HTML5 has come a long way since it was being used to render simplistic 2D scenes in a browser. Just last year, Mozilla ported Unreal Engine 3 to Firefox for complex in-browser 3D scenes. Now they’re taking it one step further.
“This technology has reached a point where games users can jump into via a Web link are now almost indistinguishable from ones they might have had to wait to download and install,” said Brendan Eich, CTO and SVP of Engineering at Mozilla. “Using Emscripten to cross-compile C and C++ into asm.js, developers can run their games at near-native speeds, so they can approach the Web as they would any other platform.”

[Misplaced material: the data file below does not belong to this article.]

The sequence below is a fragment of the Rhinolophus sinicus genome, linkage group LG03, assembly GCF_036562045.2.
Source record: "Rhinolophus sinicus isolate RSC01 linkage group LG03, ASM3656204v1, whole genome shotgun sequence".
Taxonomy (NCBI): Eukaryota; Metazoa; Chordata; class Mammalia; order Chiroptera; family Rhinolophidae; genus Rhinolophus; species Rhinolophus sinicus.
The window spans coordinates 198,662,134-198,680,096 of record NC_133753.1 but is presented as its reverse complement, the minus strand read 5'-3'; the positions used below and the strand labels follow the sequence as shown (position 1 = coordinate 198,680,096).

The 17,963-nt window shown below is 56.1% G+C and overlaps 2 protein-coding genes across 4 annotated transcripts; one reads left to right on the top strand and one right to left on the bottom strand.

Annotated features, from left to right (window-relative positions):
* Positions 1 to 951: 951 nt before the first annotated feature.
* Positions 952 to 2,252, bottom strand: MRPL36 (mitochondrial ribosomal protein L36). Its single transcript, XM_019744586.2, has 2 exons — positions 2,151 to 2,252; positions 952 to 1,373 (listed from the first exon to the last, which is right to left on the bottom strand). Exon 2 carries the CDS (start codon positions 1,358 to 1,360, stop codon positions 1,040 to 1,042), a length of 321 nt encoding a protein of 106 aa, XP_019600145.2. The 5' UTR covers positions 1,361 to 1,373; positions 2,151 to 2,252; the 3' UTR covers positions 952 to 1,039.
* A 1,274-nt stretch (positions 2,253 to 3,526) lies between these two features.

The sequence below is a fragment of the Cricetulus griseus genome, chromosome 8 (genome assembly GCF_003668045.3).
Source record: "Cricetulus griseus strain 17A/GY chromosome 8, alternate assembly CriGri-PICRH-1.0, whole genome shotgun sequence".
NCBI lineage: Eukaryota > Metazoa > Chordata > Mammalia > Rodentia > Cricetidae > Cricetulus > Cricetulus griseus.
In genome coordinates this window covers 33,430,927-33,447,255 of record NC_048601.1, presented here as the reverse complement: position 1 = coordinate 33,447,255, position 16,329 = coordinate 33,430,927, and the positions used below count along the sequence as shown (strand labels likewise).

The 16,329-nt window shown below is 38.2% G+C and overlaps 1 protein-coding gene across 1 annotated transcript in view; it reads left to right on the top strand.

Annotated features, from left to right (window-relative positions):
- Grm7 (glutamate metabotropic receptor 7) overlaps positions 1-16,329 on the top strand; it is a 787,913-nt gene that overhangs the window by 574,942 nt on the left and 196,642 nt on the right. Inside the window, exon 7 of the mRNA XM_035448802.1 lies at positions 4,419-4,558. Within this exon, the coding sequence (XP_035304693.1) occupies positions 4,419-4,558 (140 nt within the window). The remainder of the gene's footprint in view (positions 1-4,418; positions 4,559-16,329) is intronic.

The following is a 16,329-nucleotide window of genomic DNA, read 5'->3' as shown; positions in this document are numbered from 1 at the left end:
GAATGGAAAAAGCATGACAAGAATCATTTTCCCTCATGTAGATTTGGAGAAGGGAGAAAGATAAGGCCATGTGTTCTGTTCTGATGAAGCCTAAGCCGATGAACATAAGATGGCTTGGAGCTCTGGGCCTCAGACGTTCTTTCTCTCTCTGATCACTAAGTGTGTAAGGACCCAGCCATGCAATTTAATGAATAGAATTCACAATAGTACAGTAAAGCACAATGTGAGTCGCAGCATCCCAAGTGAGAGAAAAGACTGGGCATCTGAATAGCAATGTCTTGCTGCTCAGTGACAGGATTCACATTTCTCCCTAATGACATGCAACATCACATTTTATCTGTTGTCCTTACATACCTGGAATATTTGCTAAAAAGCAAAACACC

Here’s a video showing Unreal Engine 4 running natively on Firefox without the use of plugins:
Mozilla and Epic both feel that the Web is the next great platform for games. Developers haven’t exactly flocked to it just yet, but it’s certainly impressive that HTML5 can handle a complex engine like Unreal Engine 4.
“We were blown away by what this Mozilla-pioneered technology achieved with Unreal Engine 3 on the Web, so we had no hesitation in working with Mozilla to port Unreal Engine 4,” said Tim Sweeney, Founder and CEO, Epic Games. “We believe the Web has a crucial part to play in the future of game development and deployment, and Mozilla has proven it is the catalyst to make this happen.”
If you want to learn more about Mozilla’s efforts to bring Unreal Engine 4 to the Web, you’ll want to check out their booth at GDC.
Image via firefoxchannel/YouTube